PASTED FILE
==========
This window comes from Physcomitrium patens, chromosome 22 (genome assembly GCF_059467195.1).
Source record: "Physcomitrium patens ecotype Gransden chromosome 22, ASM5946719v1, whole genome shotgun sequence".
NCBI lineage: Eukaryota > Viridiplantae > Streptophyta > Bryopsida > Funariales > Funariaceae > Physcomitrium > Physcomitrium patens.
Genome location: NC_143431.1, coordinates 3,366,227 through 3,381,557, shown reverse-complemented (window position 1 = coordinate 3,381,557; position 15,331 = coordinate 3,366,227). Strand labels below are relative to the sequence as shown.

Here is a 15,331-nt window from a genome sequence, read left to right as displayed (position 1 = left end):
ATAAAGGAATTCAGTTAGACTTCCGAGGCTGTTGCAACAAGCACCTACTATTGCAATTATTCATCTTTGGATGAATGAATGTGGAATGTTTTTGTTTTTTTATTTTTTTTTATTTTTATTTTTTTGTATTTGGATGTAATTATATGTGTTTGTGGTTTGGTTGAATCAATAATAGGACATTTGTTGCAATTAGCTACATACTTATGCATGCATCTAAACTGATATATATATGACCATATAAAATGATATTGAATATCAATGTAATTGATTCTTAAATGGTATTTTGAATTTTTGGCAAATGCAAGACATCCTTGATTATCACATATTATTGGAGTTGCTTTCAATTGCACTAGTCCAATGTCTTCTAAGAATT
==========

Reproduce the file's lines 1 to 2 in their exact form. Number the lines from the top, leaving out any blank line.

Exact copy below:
This window comes from Physcomitrium patens, chromosome 22 (genome assembly GCF_059467195.1).
Source record: "Physcomitrium patens ecotype Gransden chromosome 22, ASM5946719v1, whole genome shotgun sequence".